DEFINITION of 'Taxpayer Identification Number - TIN'
A taxpayer identification number is a number that is assigned to a tax-paying businesses and other entities for identification, reporting and record keeping purposes. The TIN helps the IRS keep track of these entities and manage their tax accounts. Corporations, partnerships, estates and trusts, as well as some proprietors and other individuals, must use these numbers when filing tax returns and other tax-related documents.
BREAKING DOWN 'Taxpayer Identification Number - TIN'
Types of TINs include Social Security numbers, employer identification numbers, individual taxpayer identification numbers, adoption taxpayer identification numbers and preparer tax identification numbers. The Social Security Administration issues Social Security numbers to U.S. citizens, as well as qualified lawful aliens. The IRS issues all other types of taxpayer identification numbers.
Required Uses of TINs
The IRS requires the use of taxpayer identification numbers on many tax-related documents, such as tax returns, statements and reports. For example, taxpayers filing annual tax returns must furnish a TIN on their return, and employers reporting wages paid to employees must furnish these employees' TINs.
Employer Identification Number
Employer identification numbers (EINs) are also known as federal employer identification numbers. The IRS requires businesses, including corporations and partnerships, as well as some trusts and estates, to use EINs. Sole proprietors may use an EIN or their Social Security number. A sole proprietor who employs at least one individual, other than herself, must obtain an EIN. In addition, the IRS requires entities to use an EIN under special circumstances, such as if they have a Keogh plan, file returns related to alcohol, tobacco or firearms, or if they are involved with certain types or organizations.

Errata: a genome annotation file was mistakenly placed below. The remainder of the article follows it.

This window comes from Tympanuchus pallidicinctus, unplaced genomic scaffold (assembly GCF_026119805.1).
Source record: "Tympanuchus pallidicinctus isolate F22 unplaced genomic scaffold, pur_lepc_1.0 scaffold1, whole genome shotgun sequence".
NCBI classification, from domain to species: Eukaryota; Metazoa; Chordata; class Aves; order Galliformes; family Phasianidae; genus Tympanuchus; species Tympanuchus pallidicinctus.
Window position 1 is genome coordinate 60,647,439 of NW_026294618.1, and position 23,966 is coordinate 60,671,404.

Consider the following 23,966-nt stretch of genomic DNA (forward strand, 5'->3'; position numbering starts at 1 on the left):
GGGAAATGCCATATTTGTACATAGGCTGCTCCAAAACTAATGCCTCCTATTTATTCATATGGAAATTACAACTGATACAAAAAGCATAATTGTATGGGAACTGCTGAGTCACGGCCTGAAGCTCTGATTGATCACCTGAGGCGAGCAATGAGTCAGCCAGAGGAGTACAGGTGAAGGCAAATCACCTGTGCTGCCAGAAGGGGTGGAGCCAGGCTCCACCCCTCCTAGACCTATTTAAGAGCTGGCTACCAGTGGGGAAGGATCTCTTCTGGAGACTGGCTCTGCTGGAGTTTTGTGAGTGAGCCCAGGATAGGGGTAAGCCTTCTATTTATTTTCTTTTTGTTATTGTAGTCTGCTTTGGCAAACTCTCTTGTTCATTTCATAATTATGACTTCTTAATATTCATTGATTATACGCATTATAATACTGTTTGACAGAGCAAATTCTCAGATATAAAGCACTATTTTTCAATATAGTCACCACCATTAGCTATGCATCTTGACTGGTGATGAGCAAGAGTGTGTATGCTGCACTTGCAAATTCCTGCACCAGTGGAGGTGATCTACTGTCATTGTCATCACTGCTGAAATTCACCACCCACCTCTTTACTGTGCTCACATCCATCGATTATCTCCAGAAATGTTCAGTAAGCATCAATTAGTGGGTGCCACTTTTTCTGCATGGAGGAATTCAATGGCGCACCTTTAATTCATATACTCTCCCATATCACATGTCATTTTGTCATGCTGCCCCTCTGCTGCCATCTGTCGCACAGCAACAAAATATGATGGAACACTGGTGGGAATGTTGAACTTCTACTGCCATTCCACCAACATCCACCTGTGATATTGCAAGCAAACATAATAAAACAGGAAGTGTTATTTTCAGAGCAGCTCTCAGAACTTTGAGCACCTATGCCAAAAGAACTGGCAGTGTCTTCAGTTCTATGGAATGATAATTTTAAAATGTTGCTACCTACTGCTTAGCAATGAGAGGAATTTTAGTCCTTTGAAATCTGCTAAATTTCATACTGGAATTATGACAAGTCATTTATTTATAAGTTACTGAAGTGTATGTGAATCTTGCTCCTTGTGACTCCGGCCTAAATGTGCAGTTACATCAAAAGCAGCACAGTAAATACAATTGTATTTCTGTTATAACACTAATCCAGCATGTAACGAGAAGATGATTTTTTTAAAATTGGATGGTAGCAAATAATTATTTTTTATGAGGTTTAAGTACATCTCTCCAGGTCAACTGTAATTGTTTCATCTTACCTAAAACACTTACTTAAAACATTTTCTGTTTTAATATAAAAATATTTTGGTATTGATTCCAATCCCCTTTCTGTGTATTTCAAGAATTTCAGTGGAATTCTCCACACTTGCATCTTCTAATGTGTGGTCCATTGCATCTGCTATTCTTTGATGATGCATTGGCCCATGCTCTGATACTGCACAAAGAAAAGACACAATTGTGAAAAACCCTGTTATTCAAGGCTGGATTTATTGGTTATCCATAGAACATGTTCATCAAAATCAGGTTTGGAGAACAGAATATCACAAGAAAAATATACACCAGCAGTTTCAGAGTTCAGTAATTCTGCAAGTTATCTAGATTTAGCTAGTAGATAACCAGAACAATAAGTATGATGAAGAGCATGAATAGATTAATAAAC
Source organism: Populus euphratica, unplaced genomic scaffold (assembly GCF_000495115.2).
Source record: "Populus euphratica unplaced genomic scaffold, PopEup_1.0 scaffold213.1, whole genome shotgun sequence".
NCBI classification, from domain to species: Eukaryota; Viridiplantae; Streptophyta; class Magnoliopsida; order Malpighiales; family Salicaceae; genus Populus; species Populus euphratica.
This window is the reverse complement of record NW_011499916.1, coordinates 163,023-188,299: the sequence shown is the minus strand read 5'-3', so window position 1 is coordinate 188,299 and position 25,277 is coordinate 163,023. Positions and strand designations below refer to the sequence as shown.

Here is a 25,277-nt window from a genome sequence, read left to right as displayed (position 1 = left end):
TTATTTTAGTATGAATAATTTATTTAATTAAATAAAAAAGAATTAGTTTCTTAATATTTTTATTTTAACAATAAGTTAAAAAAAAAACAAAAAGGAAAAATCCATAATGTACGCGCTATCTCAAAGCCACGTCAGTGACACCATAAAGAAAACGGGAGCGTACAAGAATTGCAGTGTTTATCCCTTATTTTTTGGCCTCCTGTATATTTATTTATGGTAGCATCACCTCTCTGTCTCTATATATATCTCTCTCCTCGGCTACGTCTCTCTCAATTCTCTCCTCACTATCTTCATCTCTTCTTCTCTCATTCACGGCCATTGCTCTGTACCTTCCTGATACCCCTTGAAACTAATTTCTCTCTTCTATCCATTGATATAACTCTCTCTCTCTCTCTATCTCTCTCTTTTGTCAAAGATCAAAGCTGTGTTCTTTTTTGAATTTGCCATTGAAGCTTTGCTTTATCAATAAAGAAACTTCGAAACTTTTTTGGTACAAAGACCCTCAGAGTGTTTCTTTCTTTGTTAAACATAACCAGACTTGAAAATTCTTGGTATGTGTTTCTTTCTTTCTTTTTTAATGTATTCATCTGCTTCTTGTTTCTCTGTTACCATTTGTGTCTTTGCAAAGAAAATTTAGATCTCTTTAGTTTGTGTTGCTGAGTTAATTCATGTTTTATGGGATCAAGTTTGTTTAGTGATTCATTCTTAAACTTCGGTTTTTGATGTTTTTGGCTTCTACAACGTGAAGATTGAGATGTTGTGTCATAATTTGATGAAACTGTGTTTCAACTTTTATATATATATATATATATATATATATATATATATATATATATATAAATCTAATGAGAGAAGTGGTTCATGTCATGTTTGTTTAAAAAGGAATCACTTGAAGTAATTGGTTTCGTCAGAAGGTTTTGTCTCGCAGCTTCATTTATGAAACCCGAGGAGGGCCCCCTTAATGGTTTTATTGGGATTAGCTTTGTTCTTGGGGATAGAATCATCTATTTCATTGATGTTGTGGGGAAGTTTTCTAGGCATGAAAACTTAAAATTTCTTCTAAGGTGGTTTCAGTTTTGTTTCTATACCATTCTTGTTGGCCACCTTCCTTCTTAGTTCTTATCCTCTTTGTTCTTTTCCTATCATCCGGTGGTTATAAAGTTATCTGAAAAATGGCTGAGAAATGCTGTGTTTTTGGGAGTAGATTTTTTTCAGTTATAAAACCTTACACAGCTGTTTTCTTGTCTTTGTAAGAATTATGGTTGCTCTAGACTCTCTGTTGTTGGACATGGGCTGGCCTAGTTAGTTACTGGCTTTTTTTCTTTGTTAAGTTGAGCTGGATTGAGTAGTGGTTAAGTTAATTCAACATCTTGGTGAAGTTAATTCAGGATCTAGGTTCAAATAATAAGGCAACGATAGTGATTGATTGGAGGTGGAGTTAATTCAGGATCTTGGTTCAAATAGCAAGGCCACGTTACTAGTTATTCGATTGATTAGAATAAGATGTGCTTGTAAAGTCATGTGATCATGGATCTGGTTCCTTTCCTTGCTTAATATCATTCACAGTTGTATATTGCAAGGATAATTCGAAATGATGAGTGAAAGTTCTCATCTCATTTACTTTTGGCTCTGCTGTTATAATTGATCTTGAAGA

Obtaining an EIN is free and can be done online. The IRS advises that responsible parties ensure a business is legally formed before obtaining an EIN. Typically, a new EIN must be obtained if the business ownership or structure changes.
Individual Taxpayer Identification Number
Certain resident and nonresident aliens who are unable to obtain Social Security numbers may file form W-7 with the IRS to obtain an individual taxpayer identification number (ITIN). These are nine-digit numbers that are formatted like Social Security numbers. The IRS authorizes acceptance agents, such a colleges, financial institutions and accounting firms, to assist applicants in obtaining ITINs.
Adoption Taxpayer Identification Number
The IRS sometimes issues an adoption taxpayer identification number (ATIN) to a child who is being adopted in the United States if the child cannot obtain a Social Security number before the adopting individuals must file a tax return. These numbers are temporary.
Preparer Individual Taxpayer Identification Number
The IRS requires paid tax preparers to include their preparer individual taxpayer identification number (PTIN) on tax returns or claims for refunds that they prepare substantially or in full. Tax preparers may apply for these numbers by mail or online. Special rules apply to foreign tax preparers who are unable to obtain Social Security numbers.